Michael Kors: “Fashion Is An Athletic Competition”
Today, Michael Kors will join the ranks of Karl Lagerfeld, Dries Van Noten, and Oscar de la Renta when he accepts his Award for Artistry of Fashion from the Couture Council of The Museum at the Fashion Institute of Technology. Though the man, who has created one of fashion’s largest empires with his namesake American sportswear label, hardly needs an introduction, Hilary Swank will be on hand at the Lincoln Center luncheon to properly present him with the honor. Style.com caught up with Kors to talk about fashion as a sport, triple shoulder pads, and more. And no, in case you were wondering, even a pro like Kors is not ready for fashion week. “You know, we are never ready until five minutes before the show,” Kors told us. “But that’s the way it is.”
You’ve been designing for over thirty years. Do you still find fashion exciting?
This morning, I was watching that swimmer Diana [Nyad] who is 64 years old, and she really had the endurance to keep trying and keep persevering. Fashion is an athletic competition and you have to have endurance and you have to stay excited about the idea that things are always changing. The world always changes, therefore fashion changes. I am excited about the fact that no matter how many years I have been doing it, you never know all the rules. You never know exactly what the game is going to be because the game is always changing.
What have been the most interesting changes you have seen in fashion during the course of your career?
There are three changes that have rocked fashion and continue to do so. Number one is the internet. Fashion became accessible quickly and 24/7 to anyone who was interested all around the planet. Clothes used to be very specific by country. The introduction of the Web was like when the Berlin Wall fell—it took down the barriers around the world in fashion. Number two, the rules have totally been thrown out the window. No one would have thought that people would be going to parties and fashion shows in February wearing sandals, or that they would wear sequins in the office during the day. Plus, the idea of “dressing your age,” has been totally diminished. In today’s world, if you have amazing legs, you might be a 60-year-old and wearing a short dress. Or, on the other hand, you might be 16 years old and instead of looking girly, you look sophisticated. The biggest change, though, is probably the democratization of fashion. When I started, you had to be wealthy and fashion-obsessed and live in a big city to really feel that there was anything in the fashion game for you. Today, it’s all about a certain taste level, a certain point of view design-wise, and it’s not about the price tag.
You are getting the award from FIT, where you attended school. What was one of the most challenging moments from your time there? I did not grow up sewing. There was no sewing machine in my house. The idea of sitting down and trying to be really exacting at the sewing machine was like an I Love Lucy episode—me sewing turned into Lucy at the chocolate factory. On the other side of the coin, I had been sketching since I was really small. When I arrived at school, they were trying to teach us really rudimentary things [about sketching] and I was like, “I have been doing since I was a 6-year-old.” I was either left back or a genius. I was never in the middle while I was in school. That’s for sure.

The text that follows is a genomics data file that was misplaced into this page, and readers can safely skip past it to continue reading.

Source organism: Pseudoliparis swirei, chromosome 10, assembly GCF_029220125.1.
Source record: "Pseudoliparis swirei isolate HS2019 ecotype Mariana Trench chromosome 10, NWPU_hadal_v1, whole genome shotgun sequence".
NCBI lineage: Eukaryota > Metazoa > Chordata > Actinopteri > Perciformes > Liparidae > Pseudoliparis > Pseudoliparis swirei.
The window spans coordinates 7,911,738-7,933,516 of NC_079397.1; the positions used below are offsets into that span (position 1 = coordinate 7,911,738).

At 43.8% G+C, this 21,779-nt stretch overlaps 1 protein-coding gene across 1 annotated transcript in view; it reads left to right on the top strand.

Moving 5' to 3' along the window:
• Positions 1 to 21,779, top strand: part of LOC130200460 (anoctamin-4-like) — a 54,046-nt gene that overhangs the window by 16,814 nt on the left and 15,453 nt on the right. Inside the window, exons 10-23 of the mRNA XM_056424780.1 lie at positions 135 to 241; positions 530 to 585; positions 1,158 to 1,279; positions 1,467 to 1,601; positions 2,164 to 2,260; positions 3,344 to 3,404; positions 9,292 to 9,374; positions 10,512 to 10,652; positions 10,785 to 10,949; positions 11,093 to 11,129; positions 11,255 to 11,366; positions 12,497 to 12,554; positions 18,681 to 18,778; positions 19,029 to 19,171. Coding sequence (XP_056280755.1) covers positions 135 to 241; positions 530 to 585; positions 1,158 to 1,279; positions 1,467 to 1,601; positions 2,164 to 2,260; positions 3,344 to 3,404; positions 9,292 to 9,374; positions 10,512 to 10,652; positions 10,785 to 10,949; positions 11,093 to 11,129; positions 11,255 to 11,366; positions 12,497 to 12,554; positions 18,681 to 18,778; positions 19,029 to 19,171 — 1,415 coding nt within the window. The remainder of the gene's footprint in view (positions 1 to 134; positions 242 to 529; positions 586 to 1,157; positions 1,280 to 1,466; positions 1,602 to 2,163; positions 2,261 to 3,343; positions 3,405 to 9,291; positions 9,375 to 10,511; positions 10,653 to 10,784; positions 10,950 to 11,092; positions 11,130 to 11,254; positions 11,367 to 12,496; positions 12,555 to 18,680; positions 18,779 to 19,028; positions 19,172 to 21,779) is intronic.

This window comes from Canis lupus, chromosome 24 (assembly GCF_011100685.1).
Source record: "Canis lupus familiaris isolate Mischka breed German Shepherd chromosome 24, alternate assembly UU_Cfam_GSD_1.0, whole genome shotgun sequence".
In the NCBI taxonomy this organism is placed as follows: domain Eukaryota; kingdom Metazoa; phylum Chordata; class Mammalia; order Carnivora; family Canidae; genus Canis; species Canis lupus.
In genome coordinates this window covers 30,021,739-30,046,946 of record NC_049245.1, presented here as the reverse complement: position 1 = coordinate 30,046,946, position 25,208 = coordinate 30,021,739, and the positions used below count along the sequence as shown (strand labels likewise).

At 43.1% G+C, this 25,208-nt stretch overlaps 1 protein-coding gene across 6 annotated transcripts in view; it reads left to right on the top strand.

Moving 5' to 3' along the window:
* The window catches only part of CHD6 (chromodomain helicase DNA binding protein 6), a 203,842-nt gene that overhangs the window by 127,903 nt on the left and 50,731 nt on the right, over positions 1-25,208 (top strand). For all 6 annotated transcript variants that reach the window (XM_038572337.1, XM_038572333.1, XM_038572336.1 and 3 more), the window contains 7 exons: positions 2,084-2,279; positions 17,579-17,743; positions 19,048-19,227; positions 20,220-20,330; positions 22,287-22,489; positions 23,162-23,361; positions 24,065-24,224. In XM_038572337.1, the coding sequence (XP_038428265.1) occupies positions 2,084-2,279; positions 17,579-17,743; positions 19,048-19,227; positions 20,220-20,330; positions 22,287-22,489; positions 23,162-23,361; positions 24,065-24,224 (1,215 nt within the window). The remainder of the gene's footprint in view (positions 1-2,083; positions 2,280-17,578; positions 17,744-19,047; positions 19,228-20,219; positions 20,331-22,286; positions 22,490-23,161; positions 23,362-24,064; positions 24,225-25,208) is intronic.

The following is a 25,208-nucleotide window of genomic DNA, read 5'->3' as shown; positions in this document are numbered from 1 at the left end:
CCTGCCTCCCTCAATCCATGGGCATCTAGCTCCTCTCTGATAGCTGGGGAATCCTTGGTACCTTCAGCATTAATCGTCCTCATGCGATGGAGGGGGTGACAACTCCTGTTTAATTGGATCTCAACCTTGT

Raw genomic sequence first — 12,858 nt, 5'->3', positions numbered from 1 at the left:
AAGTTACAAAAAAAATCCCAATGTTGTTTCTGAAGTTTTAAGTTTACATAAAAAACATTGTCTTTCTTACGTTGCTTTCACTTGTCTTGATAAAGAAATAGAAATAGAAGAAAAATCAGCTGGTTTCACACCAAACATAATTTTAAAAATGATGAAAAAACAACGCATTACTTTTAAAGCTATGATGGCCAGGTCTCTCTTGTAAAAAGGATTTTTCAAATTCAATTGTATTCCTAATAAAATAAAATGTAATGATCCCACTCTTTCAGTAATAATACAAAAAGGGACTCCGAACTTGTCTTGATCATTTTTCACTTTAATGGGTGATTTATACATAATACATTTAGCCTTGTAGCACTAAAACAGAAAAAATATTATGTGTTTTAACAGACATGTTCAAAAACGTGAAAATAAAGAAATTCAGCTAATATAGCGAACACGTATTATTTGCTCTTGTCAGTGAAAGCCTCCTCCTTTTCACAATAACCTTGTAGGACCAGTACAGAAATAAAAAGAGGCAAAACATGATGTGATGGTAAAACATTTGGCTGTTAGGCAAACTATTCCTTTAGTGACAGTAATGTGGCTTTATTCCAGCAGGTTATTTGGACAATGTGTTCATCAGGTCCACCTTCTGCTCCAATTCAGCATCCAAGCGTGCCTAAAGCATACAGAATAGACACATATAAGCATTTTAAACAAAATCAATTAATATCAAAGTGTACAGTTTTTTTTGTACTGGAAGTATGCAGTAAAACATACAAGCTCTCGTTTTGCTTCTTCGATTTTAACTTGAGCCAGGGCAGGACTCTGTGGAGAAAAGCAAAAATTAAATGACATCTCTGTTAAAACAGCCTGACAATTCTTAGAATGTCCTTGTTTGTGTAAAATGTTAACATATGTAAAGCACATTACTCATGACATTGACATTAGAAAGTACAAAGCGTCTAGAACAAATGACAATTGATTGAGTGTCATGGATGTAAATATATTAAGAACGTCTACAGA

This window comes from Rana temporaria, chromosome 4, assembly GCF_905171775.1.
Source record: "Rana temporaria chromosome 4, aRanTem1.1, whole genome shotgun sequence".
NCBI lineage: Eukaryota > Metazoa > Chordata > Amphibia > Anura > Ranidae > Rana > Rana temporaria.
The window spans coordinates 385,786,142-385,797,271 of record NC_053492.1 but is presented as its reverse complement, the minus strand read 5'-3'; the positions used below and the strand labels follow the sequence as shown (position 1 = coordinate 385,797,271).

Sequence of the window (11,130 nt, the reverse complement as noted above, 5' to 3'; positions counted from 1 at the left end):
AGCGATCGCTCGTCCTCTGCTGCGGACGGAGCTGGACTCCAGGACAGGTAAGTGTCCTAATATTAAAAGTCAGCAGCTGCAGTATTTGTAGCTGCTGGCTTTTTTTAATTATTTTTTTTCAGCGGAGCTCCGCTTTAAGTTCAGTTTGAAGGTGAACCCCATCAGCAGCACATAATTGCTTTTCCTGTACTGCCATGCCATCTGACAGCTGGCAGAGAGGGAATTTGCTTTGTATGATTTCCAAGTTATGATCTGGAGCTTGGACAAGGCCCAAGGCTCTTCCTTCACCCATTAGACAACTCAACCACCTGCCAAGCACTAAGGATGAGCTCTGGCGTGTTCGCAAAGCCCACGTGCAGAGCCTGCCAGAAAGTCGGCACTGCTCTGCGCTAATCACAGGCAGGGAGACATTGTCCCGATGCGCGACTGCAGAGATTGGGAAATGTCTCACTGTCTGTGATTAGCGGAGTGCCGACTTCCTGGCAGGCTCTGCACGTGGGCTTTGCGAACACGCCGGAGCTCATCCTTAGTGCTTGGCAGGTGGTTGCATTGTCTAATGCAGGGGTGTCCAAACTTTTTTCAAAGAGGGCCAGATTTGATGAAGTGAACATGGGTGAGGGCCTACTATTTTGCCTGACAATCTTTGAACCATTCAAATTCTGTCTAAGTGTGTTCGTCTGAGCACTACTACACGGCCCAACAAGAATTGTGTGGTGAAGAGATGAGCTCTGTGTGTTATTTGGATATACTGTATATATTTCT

In your opinion, what was one of the worst fashion trends to come to popularity during your time as a designer?
Probably triple shoulder pads. Women were wearing blouses with pads, putting a jacket over it that had pads, and then leaving the house with a third set. When you look like you are in a neck brace and wearing a linebacker’s football equipment, perhaps you have gone too far. I don’t know that anyone looked great in it, and I do love a big shoulder. I would skip that one. If a strong shoulder comes back, let’s hope it doesn’t turn into a costume.
What are your thoughts on the street-style circus that takes place during fashion week these days?
I think ‘circus’ is totally the apropo word for what goes on at fashion week, or fashion month, rather. The reality is there are few people who really are eccentric and over the top. It’s part of their personal DNA. If you are Daphne Guinness or Anna Dello Russo, that’s how you get dressed on a daily basis. But I think for most people, there should be like a warning sign. “Do not attempt this at home.” I think quite frankly we are going to see a bit of a backlash and see people at the shows being a little more understated. It could be shocking if people just start showing up in plain black trousers and a white shirt.
And how do you feel about the crowded NYFW schedule? They just keep packing even more into each day every year.
As I said before, you’d better be athletic. The designers have to be athletic, the retailers have to be athletic, editors and journalists have to be athletic, and we all have to up the pace. At a certain point, there is only so much we can all do without imploding. If you have to do five weeks of fashion shows, you have to sneak in a massage here and there.
You have just debuted the latest addition to the Kors empire: your cosmetics line. What’s next for you?
Part of the fun thing about retailing and having so many of my own stores is that I use the stores as laboratories. The color cosmetics, for instance, it’s a very small collection and it’s not a full range. Once we see the response, we might expand that. There are certain things I know won’t happen—designers used to sign all sorts of crazy licensing deals, everything from chocolate to cigarettes, and I won’t be doing any of that. But anytime I see a missing answer to a question and I think I can come up with what I think is a great solution, that’s immediately something for us to experiment with and possibly grow on.